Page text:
A Meditation for Ash Wednesday

Today on Ash Wednesday, the beginning of Lent, we hear these words:

“I invite you, therefore, in the name of the Church, to the observance of a holy Lent, by self-examination and repentance; by prayer, fasting, and self-denial; and by reading and meditating on God’s holy Word. And, to make a right beginning of repentance, and as a mark of our mortal nature, let us now kneel before the Lord, our maker and redeemer.”—The Book of Common Prayer

These words from The Book of Common Prayer begin to answer the question of why we have the season of Lent.  It is a gift the Church has given us. It gives us a time to take inventory of ourselves—to look at the things done and left undone in our lives.  It gives us time to look at where in our lives we are moving toward God or where we are actually moving away from God.  It gives us time to look at the relationship we have with ourselves and with others.  Are we acting in love or un-love?

St. Benedict, in the Rule for his monasteries, liked for his monks to make a little Lent each day, to examine themselves each day, but most of us don’t, or won’t, take time for this.   Lent is a time to make space in our life for God and it calls us to certain practices that help us do this.

Today, ashes are imposed on our foreheads with the following words:  “Remember that you are dust, and to dust you shall return.”

We remember that we are created by God to live in a relationship of Love with him and with others.  Dust doesn’t mean that we are worms, of little or no account, crawling around in the dirt. Dust is a creation of God and it helps us know who we are. God has known forever. Isaiah says, “Before I was born the Lord called me.”—Isaiah 49:1.  The psalmist acknowledges this as he says, “For you created my inmost being; you knit me together in my mother’s womb.”—Psalm 139:13.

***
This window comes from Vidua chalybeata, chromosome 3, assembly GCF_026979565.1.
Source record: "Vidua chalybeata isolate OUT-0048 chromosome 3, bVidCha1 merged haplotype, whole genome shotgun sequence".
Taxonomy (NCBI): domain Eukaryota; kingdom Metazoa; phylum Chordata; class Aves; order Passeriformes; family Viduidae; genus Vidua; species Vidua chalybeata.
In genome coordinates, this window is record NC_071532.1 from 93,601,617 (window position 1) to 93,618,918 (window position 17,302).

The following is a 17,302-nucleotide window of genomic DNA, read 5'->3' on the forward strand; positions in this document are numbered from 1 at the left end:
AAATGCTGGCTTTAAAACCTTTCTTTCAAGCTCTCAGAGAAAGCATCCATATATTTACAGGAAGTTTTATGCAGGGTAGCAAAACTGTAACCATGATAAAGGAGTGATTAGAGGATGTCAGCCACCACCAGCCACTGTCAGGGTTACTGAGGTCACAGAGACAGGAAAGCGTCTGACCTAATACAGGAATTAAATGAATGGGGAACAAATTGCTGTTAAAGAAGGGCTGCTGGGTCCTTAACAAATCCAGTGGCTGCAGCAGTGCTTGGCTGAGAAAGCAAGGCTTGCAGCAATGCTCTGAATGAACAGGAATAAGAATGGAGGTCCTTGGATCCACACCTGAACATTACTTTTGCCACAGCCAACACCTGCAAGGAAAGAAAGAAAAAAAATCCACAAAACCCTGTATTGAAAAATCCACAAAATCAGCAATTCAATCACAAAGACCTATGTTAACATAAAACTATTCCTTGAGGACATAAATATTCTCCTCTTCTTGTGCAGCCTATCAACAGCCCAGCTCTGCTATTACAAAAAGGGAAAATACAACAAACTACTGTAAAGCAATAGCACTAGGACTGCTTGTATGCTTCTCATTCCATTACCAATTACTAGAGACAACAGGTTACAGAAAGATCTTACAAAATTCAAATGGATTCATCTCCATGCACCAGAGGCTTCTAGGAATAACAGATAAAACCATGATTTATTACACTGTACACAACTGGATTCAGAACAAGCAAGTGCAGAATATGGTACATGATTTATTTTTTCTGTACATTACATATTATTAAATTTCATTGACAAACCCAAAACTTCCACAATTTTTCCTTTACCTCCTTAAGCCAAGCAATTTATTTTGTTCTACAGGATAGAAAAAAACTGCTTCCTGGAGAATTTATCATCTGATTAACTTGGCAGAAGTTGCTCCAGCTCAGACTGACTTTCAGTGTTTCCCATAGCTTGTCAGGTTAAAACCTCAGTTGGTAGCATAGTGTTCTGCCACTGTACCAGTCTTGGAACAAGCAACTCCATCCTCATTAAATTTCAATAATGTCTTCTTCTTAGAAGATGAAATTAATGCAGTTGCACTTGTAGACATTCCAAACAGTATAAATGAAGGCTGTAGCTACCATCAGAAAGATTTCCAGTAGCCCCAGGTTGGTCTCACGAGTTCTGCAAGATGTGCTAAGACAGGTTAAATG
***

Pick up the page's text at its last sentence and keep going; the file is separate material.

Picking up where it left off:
We remember that God passionately desires to have this relationship with us. He remembers us.  He says in Isaiah, “Can a mother forget the baby at her breast and have no compassion on the child she has borne?  Though she may forget, I will not forget you! See, I have engraved you on the palms of my hands;”—Isaiah 49:15-16.  God loves us.  He misses us.

We remember that we often fall short of living in this relationship in our daily lives and we need help. Lent brings us to this, and so we pray, “Forgive us, Lord, when we forget these things and start believing we are the creator and can do our own thing.  We are sorry.  Restore us again. Transform us.  Lord, have mercy. Christ, have mercy.  Lord, have mercy.  Amen.”

I pray that your Lenten practices will help you remember and come closer, once again, to the One who loves you most and to the ones with whom you travel this journey.  Mine, too. – dlw

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